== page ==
Some people called him “C.J.” Others referred to him as “Humpy.” Some even considered him a father figure.
For many Crothersville natives, Cephas J. Masters was a special man.
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From being a veteran to owning businesses in the southeastern Jackson County town, people loved and respected him.
On April 21, Masters died at Lutheran Community Home in Seymour. He was 88.
As a way to honor him, Crothersville Town Councilman Bob Lyttle recently proposed placing C.J. Masters Way signs on each end of the stretch of U.S. 31 through town, known as Armstrong Street.
That would not change the name of the street. It would just be honorary recognition.
“C.J. Masters was here a long time. Every kid knew him. Everybody knew him. He put a lot into this town,” Lyttle told the other council members during a meeting. “You all may not feel the same way, but I feel we ought to recognize him. That’s just a suggestion.”
The process requires contacting a state representative or senator. If it passes through the Statehouse in Indianapolis, it’s sent on to the Indiana Department of Transportation because it involves a federal highway. Then INDOT would be responsible for erecting the signs.
In 2016, Crothersville Town Councilman Chad Wilson proposed making the same stretch of roadway Scott McKain Way to recognize the town native for his success as a professional speaker. That, however, didn’t make it past the Statehouse.
That same year, District 66 Rep. Terry Goodin, D-Austin, got a measure passed through the Indiana General Assembly to name Interstate 65 between Seymour and Austin John Mellencamp Way in honor of the Seymour native and Rock and Roll Hall of Famer. Those signs are placed between Austin and Crothersville northbound and just south of Seymour southbound.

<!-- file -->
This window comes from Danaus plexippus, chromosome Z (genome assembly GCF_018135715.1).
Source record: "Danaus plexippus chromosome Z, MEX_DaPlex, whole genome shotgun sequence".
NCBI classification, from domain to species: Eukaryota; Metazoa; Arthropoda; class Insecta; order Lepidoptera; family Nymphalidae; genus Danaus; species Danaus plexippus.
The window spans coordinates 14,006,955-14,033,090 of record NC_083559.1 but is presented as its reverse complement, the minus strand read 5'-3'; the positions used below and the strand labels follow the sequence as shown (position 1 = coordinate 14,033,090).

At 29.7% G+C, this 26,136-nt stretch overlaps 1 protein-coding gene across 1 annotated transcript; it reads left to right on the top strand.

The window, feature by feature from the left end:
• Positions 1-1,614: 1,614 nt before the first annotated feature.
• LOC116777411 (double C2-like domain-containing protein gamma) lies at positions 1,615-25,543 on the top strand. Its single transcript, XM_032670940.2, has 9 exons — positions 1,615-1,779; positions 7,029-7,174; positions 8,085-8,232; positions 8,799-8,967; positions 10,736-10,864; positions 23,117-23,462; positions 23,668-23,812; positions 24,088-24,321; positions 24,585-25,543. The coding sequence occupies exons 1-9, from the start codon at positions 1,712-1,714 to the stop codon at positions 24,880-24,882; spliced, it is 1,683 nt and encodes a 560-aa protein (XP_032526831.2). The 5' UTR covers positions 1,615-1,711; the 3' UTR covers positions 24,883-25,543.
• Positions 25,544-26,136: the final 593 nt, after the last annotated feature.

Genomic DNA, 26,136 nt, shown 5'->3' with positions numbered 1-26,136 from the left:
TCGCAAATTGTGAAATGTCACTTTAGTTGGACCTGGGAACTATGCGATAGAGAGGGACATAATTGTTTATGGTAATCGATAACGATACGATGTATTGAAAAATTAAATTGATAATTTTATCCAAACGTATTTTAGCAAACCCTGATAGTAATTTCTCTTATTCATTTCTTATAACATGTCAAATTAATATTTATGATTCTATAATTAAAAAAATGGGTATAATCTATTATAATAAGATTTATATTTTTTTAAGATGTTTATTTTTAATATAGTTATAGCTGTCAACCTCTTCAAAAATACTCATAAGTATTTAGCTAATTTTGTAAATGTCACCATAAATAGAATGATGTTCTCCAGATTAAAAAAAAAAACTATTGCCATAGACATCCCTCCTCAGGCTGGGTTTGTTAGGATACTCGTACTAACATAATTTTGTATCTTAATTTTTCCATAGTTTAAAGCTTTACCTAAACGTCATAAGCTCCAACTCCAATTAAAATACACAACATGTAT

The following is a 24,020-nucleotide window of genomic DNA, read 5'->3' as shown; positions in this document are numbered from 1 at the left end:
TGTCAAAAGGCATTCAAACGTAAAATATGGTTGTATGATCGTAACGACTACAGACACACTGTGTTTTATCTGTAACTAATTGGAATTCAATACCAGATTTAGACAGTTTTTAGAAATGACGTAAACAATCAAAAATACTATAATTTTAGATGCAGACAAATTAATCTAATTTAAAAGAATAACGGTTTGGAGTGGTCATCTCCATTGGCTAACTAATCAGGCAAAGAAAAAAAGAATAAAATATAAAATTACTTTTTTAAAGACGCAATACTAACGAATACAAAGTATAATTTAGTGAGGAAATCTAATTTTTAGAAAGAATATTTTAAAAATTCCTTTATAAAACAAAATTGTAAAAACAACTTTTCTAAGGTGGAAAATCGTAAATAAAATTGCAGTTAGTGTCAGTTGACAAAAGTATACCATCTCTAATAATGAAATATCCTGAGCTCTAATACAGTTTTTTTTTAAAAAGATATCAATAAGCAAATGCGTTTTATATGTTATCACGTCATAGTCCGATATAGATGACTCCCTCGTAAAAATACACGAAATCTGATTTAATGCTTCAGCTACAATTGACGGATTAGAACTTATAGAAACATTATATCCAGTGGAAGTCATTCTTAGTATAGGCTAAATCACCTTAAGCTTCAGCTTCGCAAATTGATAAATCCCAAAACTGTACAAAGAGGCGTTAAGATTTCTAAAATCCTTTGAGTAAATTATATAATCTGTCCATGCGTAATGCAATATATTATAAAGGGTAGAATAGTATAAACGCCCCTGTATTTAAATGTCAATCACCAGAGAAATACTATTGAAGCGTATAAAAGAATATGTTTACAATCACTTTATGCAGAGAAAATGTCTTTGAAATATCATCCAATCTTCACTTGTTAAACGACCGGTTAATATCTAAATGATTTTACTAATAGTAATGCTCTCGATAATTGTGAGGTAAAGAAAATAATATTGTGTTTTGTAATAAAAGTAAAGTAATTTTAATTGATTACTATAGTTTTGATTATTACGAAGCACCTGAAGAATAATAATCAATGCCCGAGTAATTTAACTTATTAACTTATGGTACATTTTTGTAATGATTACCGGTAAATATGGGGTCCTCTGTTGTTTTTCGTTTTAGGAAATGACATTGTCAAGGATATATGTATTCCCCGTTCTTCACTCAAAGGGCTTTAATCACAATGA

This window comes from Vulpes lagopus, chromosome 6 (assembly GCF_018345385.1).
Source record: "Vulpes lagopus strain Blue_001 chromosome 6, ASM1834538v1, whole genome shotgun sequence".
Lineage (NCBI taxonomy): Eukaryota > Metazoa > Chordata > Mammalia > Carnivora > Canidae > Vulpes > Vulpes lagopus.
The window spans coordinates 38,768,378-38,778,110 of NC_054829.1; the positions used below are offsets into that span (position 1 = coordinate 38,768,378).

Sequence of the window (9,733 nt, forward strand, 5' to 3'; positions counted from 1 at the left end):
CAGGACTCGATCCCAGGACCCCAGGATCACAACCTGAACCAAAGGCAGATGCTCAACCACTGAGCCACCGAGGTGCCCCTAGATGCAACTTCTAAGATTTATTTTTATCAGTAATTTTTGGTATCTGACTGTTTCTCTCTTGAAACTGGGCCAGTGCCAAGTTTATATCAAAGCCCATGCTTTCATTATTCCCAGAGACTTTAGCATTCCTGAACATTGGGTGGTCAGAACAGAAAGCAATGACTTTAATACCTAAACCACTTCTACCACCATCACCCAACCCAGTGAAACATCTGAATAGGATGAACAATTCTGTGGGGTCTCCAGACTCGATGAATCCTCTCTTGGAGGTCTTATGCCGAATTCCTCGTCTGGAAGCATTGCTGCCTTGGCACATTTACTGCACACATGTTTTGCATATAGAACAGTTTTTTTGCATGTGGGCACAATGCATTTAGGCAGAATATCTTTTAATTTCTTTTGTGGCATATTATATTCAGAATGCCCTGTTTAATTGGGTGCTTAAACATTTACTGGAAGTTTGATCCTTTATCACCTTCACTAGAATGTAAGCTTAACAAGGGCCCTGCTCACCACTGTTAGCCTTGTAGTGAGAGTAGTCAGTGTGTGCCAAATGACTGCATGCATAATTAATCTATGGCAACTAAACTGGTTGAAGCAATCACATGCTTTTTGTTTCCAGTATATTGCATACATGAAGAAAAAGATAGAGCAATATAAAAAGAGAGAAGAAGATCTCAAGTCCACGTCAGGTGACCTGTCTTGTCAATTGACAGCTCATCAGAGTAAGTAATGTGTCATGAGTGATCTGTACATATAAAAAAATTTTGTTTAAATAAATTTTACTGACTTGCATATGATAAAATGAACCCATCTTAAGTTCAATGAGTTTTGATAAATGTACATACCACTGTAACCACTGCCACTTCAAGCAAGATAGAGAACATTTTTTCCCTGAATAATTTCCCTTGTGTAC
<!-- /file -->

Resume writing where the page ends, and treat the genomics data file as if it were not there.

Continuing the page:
Lyttle asked to have the Masters proposal added to the June council meeting’s agenda. That meeting will be at 6 p.m. June 4 at Crothersville Town Hall.
Masters was living in Lancaster, Kentucky, when he was drafted into the U.S. Army during the Korean War. He wound up serving from Oct. 4, 1951, to July 3, 1953.
After he was honorably discharged, he moved to Crothersville and worked as a route salesman for Holland Dairy for eight years delivering milk.
He later became known for owning and operating the DX Sunoco station and C.J.’s Arcade for more than 20 years.
Masters was involved with racing for more than 15 years, serving as a chief mechanic and entering cars at area tracks, including Brownstown Speedway. He spent many hours watching dirt track racing and following anywhere his sons were racing.
In 1980, he helped his two sons start MasterSbilt Race Cars in Crothersville. That business is still on U.S. 31 on the south edge of town.
“C.J. had a business in this town forever,” Lyttle said. “There isn’t a kid in three counties he doesn’t know. There isn’t a race car driver in three counties he doesn’t know or more.”
Councilman Lenvel “Butch” Robinson said he agreed with honoring Masters.
“C.J. has done a lot for the children in this town, I know that. If you went to his place and didn’t have a quarter to put in the machine, he would give you one,” Robinson said. “He actually helped this town out financially with his race car business down here.”
In 2017, Masters was recognized during the opening ceremonies of the Crothersville Red, White and Blue Festival. Each year, the festival committee chooses a local veteran who served his or her country and the community to honor.
He received a plaque from festival organizer Sherry Bridges.
C.J. Masters Way would be another way for the community to honor him, Lyttle said.
“It’s just a thought that I think he ought to be recognized. I really do,” he said. “If you didn’t know him, you missed a heck of a man.”